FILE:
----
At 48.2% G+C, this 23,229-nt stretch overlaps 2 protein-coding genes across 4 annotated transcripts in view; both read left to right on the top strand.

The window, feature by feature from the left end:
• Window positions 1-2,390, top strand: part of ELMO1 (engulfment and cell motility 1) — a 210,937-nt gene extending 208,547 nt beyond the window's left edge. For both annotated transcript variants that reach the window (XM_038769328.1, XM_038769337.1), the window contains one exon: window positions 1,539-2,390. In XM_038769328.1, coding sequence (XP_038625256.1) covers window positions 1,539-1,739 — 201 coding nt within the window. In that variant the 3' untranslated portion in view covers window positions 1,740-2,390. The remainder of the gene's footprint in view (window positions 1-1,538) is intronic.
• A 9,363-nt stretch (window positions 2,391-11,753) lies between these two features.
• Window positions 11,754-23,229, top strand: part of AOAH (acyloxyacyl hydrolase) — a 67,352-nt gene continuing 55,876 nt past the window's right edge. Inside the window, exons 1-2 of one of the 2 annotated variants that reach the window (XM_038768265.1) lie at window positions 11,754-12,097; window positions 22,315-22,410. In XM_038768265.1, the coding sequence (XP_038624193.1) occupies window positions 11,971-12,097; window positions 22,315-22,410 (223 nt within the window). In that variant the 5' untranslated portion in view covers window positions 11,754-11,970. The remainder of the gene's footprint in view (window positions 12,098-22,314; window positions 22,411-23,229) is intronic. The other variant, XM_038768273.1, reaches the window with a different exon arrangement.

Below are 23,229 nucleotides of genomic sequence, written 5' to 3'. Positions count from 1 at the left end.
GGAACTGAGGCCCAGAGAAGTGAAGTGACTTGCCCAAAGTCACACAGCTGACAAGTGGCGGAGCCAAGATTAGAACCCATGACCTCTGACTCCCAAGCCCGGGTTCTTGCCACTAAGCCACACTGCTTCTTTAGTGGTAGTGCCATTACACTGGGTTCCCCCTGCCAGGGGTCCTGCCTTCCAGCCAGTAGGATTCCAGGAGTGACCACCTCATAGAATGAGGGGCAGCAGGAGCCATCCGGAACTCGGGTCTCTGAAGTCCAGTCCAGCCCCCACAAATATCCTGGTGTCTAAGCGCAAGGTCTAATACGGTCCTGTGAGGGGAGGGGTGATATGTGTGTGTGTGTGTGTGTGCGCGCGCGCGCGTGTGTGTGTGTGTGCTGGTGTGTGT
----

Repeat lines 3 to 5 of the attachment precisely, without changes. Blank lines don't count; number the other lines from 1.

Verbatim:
• Window positions 1-2,390, top strand: part of ELMO1 (engulfment and cell motility 1) — a 210,937-nt gene extending 208,547 nt beyond the window's left edge. For both annotated transcript variants that reach the window (XM_038769328.1, XM_038769337.1), the window contains one exon: window positions 1,539-2,390. In XM_038769328.1, coding sequence (XP_038625256.1) covers window positions 1,539-1,739 — 201 coding nt within the window. In that variant the 3' untranslated portion in view covers window positions 1,740-2,390. The remainder of the gene's footprint in view (window positions 1-1,538) is intronic.
• A 9,363-nt stretch (window positions 2,391-11,753) lies between these two features.
• Window positions 11,754-23,229, top strand: part of AOAH (acyloxyacyl hydrolase) — a 67,352-nt gene continuing 55,876 nt past the window's right edge. Inside the window, exons 1-2 of one of the 2 annotated variants that reach the window (XM_038768265.1) lie at window positions 11,754-12,097; window positions 22,315-22,410. In XM_038768265.1, the coding sequence (XP_038624193.1) occupies window positions 11,971-12,097; window positions 22,315-22,410 (223 nt within the window). In that variant the 5' untranslated portion in view covers window positions 11,754-11,970. The remainder of the gene's footprint in view (window positions 12,098-22,314; window positions 22,411-23,229) is intronic. The other variant, XM_038768273.1, reaches the window with a different exon arrangement.